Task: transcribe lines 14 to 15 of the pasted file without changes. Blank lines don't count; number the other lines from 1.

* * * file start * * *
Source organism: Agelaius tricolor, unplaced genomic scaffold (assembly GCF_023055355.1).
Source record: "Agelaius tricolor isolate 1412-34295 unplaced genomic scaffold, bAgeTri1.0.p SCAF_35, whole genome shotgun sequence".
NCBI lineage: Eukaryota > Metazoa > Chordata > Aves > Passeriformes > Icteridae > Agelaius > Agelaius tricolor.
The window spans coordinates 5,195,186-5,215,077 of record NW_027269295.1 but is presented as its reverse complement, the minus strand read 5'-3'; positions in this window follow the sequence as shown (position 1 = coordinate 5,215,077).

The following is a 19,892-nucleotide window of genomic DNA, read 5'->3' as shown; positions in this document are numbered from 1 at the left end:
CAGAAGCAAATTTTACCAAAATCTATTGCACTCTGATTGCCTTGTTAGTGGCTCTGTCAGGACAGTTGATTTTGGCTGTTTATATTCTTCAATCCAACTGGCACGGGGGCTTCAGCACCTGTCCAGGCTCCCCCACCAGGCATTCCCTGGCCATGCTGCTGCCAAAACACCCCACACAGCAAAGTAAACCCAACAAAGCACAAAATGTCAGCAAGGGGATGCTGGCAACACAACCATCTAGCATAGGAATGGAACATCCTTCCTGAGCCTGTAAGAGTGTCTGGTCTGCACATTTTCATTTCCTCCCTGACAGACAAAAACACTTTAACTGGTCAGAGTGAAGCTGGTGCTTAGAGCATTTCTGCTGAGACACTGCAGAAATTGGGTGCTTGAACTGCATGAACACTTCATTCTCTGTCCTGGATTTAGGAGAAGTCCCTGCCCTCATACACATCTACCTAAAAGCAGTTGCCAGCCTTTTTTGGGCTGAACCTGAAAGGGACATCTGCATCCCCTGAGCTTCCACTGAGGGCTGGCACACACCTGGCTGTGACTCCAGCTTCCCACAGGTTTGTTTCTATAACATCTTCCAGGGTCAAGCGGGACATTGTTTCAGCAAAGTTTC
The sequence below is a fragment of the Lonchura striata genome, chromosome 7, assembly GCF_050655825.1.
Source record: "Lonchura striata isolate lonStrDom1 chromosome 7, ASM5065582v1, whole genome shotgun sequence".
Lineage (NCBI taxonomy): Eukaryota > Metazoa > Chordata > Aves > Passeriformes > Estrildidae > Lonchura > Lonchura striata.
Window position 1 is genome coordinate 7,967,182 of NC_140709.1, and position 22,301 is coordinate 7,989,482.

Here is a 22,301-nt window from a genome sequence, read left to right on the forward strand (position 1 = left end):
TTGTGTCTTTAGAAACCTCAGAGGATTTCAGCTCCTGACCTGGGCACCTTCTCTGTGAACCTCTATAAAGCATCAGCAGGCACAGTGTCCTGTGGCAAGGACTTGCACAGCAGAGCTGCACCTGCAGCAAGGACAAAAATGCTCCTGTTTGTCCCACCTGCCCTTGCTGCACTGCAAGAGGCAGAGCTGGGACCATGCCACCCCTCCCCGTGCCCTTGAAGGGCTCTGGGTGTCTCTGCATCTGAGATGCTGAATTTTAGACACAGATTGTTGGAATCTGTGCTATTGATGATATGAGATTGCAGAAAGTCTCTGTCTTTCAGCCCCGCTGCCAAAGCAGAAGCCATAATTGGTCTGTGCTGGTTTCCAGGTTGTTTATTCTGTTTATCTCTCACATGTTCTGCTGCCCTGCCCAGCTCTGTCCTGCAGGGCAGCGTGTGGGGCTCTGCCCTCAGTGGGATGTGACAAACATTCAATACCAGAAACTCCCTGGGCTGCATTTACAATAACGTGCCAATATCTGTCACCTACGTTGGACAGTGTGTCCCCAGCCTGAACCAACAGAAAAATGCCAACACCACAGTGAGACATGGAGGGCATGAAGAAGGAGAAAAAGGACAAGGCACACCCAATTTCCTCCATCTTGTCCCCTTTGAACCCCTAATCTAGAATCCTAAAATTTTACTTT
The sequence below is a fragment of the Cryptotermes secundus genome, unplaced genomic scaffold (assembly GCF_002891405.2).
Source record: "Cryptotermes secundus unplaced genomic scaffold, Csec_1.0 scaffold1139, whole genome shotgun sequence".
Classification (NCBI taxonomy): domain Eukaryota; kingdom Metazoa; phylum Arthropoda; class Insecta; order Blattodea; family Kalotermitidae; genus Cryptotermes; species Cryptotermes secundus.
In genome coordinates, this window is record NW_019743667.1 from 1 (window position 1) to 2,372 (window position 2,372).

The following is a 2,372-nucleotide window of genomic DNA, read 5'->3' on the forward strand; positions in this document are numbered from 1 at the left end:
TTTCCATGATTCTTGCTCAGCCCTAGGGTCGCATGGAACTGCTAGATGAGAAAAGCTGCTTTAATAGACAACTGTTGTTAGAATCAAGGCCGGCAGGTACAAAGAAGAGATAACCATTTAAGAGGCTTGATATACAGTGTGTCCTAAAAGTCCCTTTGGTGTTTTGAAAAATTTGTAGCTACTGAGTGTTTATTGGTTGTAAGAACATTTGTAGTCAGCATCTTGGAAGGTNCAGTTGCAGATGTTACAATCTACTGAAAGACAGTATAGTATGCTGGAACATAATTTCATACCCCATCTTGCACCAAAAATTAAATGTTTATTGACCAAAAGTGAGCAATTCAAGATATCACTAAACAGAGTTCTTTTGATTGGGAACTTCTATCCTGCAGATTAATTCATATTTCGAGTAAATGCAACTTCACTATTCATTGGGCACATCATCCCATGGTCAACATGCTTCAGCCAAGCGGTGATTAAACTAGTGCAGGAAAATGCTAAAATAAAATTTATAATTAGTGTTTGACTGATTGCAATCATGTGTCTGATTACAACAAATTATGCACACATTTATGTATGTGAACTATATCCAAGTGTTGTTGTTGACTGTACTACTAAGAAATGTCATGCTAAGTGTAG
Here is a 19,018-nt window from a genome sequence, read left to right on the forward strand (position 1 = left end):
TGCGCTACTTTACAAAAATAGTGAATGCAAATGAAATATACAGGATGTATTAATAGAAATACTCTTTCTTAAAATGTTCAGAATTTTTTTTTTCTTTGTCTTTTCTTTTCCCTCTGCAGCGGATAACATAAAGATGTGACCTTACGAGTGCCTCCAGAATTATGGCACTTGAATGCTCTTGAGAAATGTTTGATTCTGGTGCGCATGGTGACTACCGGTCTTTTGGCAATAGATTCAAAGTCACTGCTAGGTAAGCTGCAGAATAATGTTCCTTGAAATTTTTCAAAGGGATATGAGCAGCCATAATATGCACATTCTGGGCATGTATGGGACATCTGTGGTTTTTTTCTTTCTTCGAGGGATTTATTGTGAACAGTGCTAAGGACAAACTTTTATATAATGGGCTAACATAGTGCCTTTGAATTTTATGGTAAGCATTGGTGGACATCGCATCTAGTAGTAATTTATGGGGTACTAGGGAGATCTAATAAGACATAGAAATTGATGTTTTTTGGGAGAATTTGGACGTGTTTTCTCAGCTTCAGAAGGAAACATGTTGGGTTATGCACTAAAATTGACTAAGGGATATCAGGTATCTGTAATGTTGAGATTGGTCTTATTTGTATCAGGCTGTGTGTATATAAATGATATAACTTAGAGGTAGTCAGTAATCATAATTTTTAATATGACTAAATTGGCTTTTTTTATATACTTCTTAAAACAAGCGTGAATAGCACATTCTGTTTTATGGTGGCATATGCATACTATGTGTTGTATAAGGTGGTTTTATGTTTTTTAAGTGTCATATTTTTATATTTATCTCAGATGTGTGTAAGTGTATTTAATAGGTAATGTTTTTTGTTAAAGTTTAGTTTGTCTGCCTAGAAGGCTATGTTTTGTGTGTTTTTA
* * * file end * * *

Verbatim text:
Source record: "Cryptotermes secundus unplaced genomic scaffold, Csec_1.0 scaffold1139, whole genome shotgun sequence".
Classification (NCBI taxonomy): domain Eukaryota; kingdom Metazoa; phylum Arthropoda; class Insecta; order Blattodea; family Kalotermitidae; genus Cryptotermes; species Cryptotermes secundus.